The real truth is it takes just as long as the loan term duh.... How could you ever figure it any other way
Really? And if he got it one the 1 payment finance plan like I did, it paid for itself that day? I don't think so.
...So if he DID do some sales work in the field he would have gotten more acounts which equals more money...got my point ? GOOD !
Yes, but he wasn't asking how look it took to pay for a mower, he asked how long it took for the machine to pay fir itself. Meaning, be a benefit to its owner by producing a return on his investment.
Richard Martin has the idea I was getting at, but you would need to plug in your own numbers. This is why it's important to keep track of all this stuff, otherwise, you might as well use a dartboard to get your numbers.
No Sweat L/C
12-16-2001, 12:36 AM
What I found out when I went from using a 36"mower w/sulky to a 52" hydro mower w/sulky I could do 2 more yards a day.
So I figured out that I could do 8 more yards a week and work about the same number of hours. My mower payment was less than what 2 yards paid monthly. So I was 6 yards to the plus side by using this mower. Also since it used less gas than my 36" and needed less repairs than a my 6yr old mower. The best part was after the mower was paid off. I still had a mower that ran great and has not needed any major repairs for over another 2yrs. I feel it's been a great return on my investment.
I don't think it can be done in a season.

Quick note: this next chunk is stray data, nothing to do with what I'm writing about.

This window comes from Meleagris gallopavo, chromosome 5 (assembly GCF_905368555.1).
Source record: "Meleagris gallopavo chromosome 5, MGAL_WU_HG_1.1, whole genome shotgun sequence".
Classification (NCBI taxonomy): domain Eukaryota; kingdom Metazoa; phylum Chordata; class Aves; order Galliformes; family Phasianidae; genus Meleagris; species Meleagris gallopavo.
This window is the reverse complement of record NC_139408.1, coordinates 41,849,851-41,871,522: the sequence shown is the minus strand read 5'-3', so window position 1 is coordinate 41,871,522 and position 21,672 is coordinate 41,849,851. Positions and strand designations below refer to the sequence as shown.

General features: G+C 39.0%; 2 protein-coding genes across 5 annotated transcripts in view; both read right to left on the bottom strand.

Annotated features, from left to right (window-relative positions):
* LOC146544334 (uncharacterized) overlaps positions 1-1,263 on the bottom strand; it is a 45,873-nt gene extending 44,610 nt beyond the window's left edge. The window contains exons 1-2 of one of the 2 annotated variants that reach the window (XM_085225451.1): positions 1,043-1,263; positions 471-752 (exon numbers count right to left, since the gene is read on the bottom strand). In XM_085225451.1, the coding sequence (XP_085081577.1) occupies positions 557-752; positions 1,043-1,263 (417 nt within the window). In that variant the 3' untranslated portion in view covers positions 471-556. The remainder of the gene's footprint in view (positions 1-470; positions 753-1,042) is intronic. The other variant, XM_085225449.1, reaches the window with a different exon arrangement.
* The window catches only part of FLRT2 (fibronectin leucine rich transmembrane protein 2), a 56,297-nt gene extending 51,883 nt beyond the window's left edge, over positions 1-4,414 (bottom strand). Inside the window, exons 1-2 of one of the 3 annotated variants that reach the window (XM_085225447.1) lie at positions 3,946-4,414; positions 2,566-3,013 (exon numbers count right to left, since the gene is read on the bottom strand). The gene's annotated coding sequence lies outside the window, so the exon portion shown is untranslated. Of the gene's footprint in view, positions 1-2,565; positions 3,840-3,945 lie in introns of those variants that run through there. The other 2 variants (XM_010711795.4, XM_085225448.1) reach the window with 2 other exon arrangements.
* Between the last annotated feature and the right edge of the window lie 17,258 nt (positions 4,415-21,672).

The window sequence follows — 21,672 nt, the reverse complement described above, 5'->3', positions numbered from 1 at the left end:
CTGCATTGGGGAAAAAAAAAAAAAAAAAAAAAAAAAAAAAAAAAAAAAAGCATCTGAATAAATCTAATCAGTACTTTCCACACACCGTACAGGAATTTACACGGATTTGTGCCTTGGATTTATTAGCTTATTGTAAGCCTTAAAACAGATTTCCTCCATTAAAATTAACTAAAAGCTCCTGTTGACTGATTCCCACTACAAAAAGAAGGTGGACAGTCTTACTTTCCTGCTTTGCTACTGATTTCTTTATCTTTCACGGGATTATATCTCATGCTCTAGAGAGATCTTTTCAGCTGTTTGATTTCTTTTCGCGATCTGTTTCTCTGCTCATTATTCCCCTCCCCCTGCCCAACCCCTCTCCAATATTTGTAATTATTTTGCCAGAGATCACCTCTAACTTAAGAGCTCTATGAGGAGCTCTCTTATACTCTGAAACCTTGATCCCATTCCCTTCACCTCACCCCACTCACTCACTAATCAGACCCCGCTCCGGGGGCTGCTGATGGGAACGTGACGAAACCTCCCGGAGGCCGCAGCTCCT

12-16-2001, 03:14 AM
Bunton Guy wrote:
yeah you saved time...time dosent pay you extra money only the customer does. Yeah you might be able to pay your workers less hours but that is gonna make them pissed. If you have extra time the only way to make that mower pay for its self is to do a GREAT ! sales job and get yourself some new acounts. Having a quick mower isnt going to get you those acounts being a good sales person IS !
Actually I left out some details. I did this just so I could try and arrive at some sort of basic formula for figuring the amount of time it takes for a machine to pay for itself.
But if you want to muddy the waters let me add a couple of extra figures.
Last year I had a Friday only cash helper. $75.00 a day. This year I didn't use a helper on Friday.
During my busy months (M,J,J,A,S & O) my income increased over 10%.
So yes, I am doing more work in less time. But I am trying to only add quality work that will take advantage of my new mower. I could have easily added a bunch of pissy little accounts that take more time to trim than to mow but that is wasting my resources. I also only like to add accounts that are going to be with me over the long haul.
12-16-2001, 08:09 PM
i just go with how much total i made over the year. if it is more than what the mower cost than it has paid for itself. i know u have to paay for gas and blades and for employees but if there was no overhead then the mower has technically paid for itself.